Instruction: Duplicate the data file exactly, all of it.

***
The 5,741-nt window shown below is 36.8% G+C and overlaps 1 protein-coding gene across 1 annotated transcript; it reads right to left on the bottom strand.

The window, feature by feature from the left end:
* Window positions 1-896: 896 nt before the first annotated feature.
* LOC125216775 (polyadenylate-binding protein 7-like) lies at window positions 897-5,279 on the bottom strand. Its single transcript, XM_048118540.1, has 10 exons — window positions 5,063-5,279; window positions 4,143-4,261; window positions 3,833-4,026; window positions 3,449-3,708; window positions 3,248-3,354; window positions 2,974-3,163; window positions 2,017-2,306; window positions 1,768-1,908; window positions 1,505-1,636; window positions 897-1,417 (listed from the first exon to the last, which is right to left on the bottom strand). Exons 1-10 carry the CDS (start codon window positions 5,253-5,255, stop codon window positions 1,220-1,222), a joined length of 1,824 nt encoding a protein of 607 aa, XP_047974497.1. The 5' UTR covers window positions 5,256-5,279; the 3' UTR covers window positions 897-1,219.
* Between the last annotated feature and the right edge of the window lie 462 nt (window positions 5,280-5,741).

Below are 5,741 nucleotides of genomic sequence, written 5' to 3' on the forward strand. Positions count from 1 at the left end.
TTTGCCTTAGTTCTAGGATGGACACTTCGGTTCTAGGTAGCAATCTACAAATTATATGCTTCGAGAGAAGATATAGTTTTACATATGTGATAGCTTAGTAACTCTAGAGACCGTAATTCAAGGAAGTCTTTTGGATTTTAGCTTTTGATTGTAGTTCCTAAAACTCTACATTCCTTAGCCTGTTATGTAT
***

The 5,741-nt window shown below is 36.8% G+C and overlaps 1 protein-coding gene across 1 annotated transcript; it reads right to left on the bottom strand.

The window, feature by feature from the left end:
* Window positions 1-896: 896 nt before the first annotated feature.
* LOC125216775 (polyadenylate-binding protein 7-like) lies at window positions 897-5,279 on the bottom strand. Its single transcript, XM_048118540.1, has 10 exons — window positions 5,063-5,279; window positions 4,143-4,261; window positions 3,833-4,026; window positions 3,449-3,708; window positions 3,248-3,354; window positions 2,974-3,163; window positions 2,017-2,306; window positions 1,768-1,908; window positions 1,505-1,636; window positions 897-1,417 (listed from the first exon to the last, which is right to left on the bottom strand). Exons 1-10 carry the CDS (start codon window positions 5,253-5,255, stop codon window positions 1,220-1,222), a joined length of 1,824 nt encoding a protein of 607 aa, XP_047974497.1. The 5' UTR covers window positions 5,256-5,279; the 3' UTR covers window positions 897-1,219.
* Between the last annotated feature and the right edge of the window lie 462 nt (window positions 5,280-5,741).

Below are 5,741 nucleotides of genomic sequence, written 5' to 3' on the forward strand. Positions count from 1 at the left end.
TTTGCCTTAGTTCTAGGATGGACACTTCGGTTCTAGGTAGCAATCTACAAATTATATGCTTCGAGAGAAGATATAGTTTTACATATGTGATAGCTTAGTAACTCTAGAGACCGTAATTCAAGGAAGTCTTTTGGATTTTAGCTTTTGATTGTAGTTCCTAAAACTCTACATTCCTTAGCCTGTTATGTAT